Ubuntu 21.04 Moves Ahead With Enabling LTO Optimizations For Greater Performance

Written by Michael Larabel in Ubuntu on 20 March 2021 at 08:46 AM EDT. 17 Comments
Ubuntu 21.04 is moving ahead with plans to enable compiler link-time optimizations (LTO) by default for package builds in the name of greater performance.

Back in January the plans were discussed for Ubuntu enabling LTO optimizations for packages with Ubuntu 21.04 to yield greater performance by allowing additional compiler optimizations at link-time on the entire binary. This follows the likes of Fedora and openSUSE already employing LTO by default as part of their package builds.

While into the Ubuntu 21.04 feature freeze and just one month out from release, this LTO enablement is finally happening for the Hirsute Hippo.

Uploaded this week was the latest dpkg package that now turns on LTO optimizations. Link-time optimizations are enabled by default for x86_64 (AMD64), ARM64, PPC64EL, and s390x architectures where GCC LTO support is reliable and generally a worthwhile performance improvement.

Matthias Klose further commented on the mailing list for the current state and the plan on black-listing packages that have build issues or other problems with LTO:
This is now turned on by default, a bit later than expected (discussed and approved by Lukasz). The package lto-disabled-list is now seeded with all packages not in main, which regressed with LTO optimizations for some reason.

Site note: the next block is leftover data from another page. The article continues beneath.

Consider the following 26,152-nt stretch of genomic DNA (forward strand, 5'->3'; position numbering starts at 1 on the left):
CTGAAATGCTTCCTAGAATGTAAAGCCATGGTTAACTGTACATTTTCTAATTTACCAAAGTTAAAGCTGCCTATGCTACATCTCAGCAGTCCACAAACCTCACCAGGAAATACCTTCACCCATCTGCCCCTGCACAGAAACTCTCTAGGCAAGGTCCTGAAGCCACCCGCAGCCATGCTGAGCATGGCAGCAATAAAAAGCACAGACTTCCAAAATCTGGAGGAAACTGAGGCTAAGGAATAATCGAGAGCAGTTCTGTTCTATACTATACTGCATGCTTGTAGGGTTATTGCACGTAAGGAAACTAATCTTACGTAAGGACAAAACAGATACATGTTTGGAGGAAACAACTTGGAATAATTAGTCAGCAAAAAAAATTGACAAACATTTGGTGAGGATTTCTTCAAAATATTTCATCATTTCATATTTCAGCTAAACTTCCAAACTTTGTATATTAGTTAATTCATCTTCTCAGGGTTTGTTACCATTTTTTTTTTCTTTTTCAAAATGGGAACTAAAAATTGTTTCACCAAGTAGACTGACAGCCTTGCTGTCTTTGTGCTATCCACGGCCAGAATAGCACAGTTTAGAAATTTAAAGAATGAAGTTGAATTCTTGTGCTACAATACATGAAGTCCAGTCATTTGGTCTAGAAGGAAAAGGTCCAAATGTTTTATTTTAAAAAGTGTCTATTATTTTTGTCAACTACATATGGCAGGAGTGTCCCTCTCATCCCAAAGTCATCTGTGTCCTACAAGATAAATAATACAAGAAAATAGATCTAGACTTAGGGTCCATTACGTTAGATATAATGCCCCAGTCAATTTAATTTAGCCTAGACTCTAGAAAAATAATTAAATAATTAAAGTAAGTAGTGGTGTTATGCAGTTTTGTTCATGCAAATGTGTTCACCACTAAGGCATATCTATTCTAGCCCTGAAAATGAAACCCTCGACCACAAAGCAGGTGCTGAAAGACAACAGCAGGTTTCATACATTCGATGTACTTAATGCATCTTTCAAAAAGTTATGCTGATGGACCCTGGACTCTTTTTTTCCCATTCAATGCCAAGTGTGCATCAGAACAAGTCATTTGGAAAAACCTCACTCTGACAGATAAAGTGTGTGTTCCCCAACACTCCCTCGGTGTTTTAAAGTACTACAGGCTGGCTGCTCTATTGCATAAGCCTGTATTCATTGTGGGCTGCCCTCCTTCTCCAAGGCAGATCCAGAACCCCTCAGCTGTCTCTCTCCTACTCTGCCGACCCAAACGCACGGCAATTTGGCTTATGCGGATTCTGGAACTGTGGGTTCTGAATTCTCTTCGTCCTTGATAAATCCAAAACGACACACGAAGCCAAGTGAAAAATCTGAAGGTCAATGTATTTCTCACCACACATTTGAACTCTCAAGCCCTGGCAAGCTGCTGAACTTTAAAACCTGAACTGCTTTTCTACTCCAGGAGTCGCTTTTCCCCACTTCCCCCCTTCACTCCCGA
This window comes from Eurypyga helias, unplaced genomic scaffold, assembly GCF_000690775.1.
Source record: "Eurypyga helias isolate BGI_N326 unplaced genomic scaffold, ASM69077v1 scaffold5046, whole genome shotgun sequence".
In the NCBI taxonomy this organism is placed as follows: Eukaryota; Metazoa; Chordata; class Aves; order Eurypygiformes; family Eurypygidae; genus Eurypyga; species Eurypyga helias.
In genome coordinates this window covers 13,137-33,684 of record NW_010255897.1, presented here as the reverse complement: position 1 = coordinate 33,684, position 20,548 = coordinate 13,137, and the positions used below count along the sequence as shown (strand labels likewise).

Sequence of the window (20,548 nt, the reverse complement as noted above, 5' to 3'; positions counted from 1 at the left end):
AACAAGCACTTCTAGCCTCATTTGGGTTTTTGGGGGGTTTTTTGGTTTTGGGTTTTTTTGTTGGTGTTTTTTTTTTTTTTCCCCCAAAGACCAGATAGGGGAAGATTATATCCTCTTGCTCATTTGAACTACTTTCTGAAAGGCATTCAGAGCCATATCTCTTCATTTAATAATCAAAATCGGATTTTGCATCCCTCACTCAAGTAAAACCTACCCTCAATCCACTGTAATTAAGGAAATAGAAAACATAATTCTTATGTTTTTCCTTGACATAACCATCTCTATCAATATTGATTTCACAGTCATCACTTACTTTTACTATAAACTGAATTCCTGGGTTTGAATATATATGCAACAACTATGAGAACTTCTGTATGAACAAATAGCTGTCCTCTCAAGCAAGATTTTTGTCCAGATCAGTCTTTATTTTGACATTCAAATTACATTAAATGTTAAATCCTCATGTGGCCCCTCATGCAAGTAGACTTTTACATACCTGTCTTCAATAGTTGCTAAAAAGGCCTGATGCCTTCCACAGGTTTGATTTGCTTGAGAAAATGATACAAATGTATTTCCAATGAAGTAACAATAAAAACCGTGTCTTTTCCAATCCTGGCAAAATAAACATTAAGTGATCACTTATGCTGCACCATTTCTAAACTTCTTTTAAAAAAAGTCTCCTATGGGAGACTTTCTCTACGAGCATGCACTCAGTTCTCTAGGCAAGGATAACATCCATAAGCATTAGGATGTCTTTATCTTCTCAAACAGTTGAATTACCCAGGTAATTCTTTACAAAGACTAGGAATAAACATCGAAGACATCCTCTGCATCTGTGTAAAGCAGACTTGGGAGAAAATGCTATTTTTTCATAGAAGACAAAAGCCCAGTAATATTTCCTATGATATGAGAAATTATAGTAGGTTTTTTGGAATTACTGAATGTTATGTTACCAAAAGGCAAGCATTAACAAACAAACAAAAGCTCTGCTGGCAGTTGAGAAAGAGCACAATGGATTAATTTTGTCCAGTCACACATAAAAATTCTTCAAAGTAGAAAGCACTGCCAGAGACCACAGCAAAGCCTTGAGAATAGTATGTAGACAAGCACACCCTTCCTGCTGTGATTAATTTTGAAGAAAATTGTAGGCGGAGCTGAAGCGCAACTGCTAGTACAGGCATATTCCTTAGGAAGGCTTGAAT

For the ~80 regressing packages in main, I'll do uploads after the next test rebuild planned for next week, either fixing the regression, or turning off LTO optimizations directly in the package.

Great to see this happening and should help the default GCC 10 compiler on Ubuntu 21.04 help squeeze some extra performance out of the system. Ubuntu 21.04 benchmarks will be heating up on Phoronix in the weeks ahead.
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Michael Larabel is the principal author of Phoronix.com and founded the site in 2004 with a focus on enriching the Linux hardware experience. Michael has written more than 20,000 articles covering the state of Linux hardware support, Linux performance, graphics drivers, and other topics. Michael is also the lead developer of the Phoronix Test Suite, Phoromatic, and OpenBenchmarking.org automated benchmarking software. He can be followed via Twitter, LinkedIn, or contacted via MichaelLarabel.com.

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